Keto flu is not something you simply have to ride out. Appropriately replenishing your electrolytes can help you remedy or avoid the keto flu altogether.

Myth: Keto flu only strikes at the beginning of a low carb or keto diet

Truth: Keto flu can strike at any time and to anyone keto or not if they are not consuming adequate electrolytes regularly. 

Although keto flu does appear to be more common in beginners, this is primarily because of the habits people form as they are formulating their keto diet that allow them to properly maintain their electrolytes. 

As people gain experience with their new keto diet, they become more efficient at keeping their electrolyte balance in check and the keto flu becomes less of a concern.

Myth: Keto flu happens because your body is craving sugar or experiencing carb withdrawals

Truth: While there is some anecdotal evidence that carb withdrawals can be problematic. The brunt of keto flu is caused by an electrolyte deficiency.

Even though a reduction in carbs can cause the body to flush water rapidly, it is not technically the lack of sugar or carbohydrates that is causing keto flu symptoms. It is the imbalance or lack of adequate electrolytes in your system that is causing the headaches, fatigue, and feeling of un-wellness. 

Myth:  You need to buy special low carb electrolyte supplements to adequately replenish your electrolytes.

Truth: A big pet peeve of mine is the way “keto electrolytes” are marketed to low carb dieters. Electrolytes are electrolytes, minerals are minerals. You don’t need special low carb ones, or expensive electrolyte powders to get rid of keto flu. 

Keto flu is is easily and efficiently remedied with the use of the big 3 electrolytes discussed in this article (sodium, potassium, and magnesium) which are readily available at most common grocery stores or pharmacies for cheap.

Myth: The reason you get keto flu on a low carb or keto diet is because keto is deficient in minerals and electrolytes.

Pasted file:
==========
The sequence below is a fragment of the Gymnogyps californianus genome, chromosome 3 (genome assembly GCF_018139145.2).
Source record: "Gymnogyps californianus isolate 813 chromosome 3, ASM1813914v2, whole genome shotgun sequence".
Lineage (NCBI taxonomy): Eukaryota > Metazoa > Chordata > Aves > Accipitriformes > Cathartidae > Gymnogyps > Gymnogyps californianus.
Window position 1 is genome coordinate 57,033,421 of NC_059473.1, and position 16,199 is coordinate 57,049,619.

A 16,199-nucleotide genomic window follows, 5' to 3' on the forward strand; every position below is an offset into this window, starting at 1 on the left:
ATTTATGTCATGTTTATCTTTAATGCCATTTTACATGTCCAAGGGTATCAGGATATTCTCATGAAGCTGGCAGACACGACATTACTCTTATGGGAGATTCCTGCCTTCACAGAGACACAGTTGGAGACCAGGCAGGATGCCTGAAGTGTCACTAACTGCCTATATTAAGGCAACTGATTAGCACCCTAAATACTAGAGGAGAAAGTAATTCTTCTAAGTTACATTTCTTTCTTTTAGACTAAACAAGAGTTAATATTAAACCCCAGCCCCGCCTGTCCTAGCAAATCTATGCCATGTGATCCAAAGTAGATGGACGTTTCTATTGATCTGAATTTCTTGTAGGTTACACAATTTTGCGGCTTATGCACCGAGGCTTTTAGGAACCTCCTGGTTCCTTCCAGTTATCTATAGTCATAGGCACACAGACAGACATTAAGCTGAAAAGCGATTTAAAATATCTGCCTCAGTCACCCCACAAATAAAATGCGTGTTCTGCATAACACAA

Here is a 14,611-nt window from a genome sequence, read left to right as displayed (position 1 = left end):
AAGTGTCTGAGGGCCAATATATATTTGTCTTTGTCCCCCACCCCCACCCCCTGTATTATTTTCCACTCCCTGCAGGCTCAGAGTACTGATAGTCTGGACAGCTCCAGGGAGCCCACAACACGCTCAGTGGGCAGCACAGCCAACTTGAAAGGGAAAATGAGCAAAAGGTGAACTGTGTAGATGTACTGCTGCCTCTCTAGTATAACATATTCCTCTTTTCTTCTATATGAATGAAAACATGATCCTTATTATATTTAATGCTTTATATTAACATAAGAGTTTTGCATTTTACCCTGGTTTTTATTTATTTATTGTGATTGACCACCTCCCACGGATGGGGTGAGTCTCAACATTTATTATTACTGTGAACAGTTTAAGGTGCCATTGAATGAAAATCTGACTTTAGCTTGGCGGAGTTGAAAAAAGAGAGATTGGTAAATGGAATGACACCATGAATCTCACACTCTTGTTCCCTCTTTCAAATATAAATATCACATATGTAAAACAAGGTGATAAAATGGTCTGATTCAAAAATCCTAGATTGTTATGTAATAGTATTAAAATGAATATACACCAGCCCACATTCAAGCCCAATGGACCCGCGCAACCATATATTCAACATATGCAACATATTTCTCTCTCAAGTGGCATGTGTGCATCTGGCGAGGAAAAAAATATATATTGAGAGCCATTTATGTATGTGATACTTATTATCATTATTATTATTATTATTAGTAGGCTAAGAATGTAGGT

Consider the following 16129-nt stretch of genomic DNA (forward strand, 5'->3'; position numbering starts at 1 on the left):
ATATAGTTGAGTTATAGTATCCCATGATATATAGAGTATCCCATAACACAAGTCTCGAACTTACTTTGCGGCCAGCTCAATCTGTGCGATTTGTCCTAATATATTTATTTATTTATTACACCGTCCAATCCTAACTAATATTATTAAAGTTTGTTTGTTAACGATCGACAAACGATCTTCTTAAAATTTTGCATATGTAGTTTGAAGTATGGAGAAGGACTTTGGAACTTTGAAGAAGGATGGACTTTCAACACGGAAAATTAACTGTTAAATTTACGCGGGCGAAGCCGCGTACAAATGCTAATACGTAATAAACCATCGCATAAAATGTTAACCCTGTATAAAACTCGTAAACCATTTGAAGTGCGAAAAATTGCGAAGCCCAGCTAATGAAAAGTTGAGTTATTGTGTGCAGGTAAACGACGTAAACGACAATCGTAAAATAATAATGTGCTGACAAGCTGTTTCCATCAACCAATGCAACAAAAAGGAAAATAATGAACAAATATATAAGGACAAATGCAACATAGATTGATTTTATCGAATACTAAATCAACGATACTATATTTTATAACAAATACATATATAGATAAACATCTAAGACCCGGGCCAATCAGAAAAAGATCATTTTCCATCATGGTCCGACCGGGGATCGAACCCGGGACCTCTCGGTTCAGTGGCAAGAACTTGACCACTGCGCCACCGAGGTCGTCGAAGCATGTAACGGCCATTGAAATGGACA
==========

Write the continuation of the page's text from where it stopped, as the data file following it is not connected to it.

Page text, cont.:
Truth: Although a reasonable thought, it is in fact a myth.

For many, a keto diet revolves around vegetables such as leafy greens and various cuts of meat, both of which are packed full of minerals such as electrolytes. 

As discussed in the super awesome article above, lowering your carbohydrate intake simply changes the manner in which your body retains and excretes water and electrolytes making it easier to become deficient. 

This means that you must adapt and change the way you manage your electrolytes in order to avoid an electrolyte deficiency or remedy the keto flu.

The only nutrient a well formulated keto diet is deficient in is carbohydrates. 

Ketoade: A simple remedy for fighting keto flu

Okay, we know what the big three are, and how to get them, but how to make sure you are getting enough in your day? 

Well the magnesium supplement is easy. Sit it on your bedside table, and take it before bed. Done. 

As discussed above, it important to make sure you are choosing a good bio-available form of magnesium. Jump to that section now for a refresher. 

Sodium and potassium on the other hand can be a bit trickier. You can only salt your food so much, and while for many this will be adequate, there are still some who cannot add enough salt to their food to both enjoy it and get adequate electrolytes. 

For these people, ketoade will be your best friend.  

What is ketoade?

Ketoade is essentially salt water that is sometimes flavoured to make it more palatable. 

It is an effective and easy method of fighting keto flu because unlike overpriced and underwhelming store bought electrolyte drinks you completely control the amount of salts/electrolytes in the beverage.